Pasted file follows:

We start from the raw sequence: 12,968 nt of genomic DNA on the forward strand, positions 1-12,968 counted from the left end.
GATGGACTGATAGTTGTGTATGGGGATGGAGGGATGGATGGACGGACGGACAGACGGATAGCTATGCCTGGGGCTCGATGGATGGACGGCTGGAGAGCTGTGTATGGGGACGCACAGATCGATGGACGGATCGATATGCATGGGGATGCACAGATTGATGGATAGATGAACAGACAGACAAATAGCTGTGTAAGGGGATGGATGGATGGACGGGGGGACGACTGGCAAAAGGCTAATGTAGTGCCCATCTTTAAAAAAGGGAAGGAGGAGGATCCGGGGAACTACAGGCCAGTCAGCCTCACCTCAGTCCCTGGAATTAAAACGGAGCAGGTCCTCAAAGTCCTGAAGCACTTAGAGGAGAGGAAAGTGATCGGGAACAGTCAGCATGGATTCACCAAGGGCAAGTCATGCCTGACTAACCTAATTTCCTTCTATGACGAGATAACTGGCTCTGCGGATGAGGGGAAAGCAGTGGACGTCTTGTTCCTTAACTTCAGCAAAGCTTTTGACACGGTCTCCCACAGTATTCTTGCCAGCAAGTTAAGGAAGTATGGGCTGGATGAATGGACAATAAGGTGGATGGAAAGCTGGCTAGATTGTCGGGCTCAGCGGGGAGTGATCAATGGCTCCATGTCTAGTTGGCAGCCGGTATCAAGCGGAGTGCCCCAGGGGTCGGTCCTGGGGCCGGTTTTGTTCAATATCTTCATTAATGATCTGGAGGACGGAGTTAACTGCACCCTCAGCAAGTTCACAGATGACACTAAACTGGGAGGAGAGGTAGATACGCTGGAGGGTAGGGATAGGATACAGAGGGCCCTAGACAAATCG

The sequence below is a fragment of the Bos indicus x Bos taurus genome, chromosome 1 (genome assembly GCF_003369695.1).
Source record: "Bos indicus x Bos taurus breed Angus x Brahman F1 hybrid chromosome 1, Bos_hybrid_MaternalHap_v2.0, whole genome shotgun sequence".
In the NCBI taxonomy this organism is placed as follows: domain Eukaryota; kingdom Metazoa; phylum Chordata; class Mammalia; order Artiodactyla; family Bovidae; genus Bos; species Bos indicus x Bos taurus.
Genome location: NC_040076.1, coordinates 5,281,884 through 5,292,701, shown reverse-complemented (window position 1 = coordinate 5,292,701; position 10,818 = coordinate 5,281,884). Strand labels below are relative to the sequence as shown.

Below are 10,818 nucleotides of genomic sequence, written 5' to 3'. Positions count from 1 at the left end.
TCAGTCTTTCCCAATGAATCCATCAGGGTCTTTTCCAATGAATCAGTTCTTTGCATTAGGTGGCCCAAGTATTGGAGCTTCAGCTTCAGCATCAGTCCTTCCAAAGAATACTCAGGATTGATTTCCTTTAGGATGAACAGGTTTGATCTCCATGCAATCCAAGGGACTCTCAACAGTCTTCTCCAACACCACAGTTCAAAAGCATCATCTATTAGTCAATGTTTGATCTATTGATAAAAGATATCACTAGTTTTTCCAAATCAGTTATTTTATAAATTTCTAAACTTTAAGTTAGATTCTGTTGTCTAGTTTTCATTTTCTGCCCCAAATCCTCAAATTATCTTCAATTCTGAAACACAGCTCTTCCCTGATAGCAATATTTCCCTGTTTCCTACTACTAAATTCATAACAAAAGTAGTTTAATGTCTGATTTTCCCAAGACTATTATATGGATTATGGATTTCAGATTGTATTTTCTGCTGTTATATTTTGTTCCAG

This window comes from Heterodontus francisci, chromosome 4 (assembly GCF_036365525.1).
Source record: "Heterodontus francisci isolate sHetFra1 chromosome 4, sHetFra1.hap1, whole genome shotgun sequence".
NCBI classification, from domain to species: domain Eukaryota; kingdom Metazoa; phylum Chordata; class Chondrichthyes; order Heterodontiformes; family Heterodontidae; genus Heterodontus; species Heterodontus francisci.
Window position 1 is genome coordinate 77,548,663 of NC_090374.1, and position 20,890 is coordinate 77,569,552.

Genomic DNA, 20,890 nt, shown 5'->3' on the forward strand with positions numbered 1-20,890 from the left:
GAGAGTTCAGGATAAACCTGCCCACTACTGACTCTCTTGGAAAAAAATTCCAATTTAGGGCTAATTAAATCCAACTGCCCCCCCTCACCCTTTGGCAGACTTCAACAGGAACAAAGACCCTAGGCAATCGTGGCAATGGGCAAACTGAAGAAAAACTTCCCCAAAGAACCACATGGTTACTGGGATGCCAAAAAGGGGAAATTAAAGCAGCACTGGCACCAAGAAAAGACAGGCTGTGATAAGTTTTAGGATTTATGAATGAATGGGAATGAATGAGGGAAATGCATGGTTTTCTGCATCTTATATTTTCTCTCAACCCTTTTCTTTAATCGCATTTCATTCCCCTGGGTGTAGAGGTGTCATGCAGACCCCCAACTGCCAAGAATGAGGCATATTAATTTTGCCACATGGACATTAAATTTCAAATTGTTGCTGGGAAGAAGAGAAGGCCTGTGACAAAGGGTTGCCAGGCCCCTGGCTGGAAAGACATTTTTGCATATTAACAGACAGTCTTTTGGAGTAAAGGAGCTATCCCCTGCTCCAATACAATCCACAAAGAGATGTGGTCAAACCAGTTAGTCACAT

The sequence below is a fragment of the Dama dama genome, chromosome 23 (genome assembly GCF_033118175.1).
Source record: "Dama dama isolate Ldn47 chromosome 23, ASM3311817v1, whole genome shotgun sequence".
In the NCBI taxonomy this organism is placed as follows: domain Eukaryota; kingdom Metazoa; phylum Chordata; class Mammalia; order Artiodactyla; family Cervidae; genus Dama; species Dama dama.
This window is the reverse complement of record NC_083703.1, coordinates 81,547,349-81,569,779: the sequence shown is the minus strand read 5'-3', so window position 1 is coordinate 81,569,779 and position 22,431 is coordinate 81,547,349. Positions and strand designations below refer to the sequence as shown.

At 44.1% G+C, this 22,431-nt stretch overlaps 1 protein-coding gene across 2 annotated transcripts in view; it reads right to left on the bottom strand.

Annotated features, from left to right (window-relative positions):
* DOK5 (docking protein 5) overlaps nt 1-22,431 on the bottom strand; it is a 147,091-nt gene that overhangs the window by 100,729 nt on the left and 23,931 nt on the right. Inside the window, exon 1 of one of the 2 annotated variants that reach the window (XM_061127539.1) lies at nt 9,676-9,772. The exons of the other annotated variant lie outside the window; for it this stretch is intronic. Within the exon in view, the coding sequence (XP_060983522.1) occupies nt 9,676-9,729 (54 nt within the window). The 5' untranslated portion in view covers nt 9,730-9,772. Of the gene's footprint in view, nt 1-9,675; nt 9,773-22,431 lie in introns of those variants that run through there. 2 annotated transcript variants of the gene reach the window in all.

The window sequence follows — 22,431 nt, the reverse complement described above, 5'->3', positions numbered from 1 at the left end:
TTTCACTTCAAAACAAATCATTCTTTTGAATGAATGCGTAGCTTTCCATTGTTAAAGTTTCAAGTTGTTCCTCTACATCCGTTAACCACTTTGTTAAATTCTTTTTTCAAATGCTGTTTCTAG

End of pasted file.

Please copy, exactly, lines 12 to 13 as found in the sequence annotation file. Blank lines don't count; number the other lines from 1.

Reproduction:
Window position 1 is genome coordinate 77,548,663 of NC_090374.1, and position 20,890 is coordinate 77,569,552.

Genomic DNA, 20,890 nt, shown 5'->3' on the forward strand with positions numbered 1-20,890 from the left: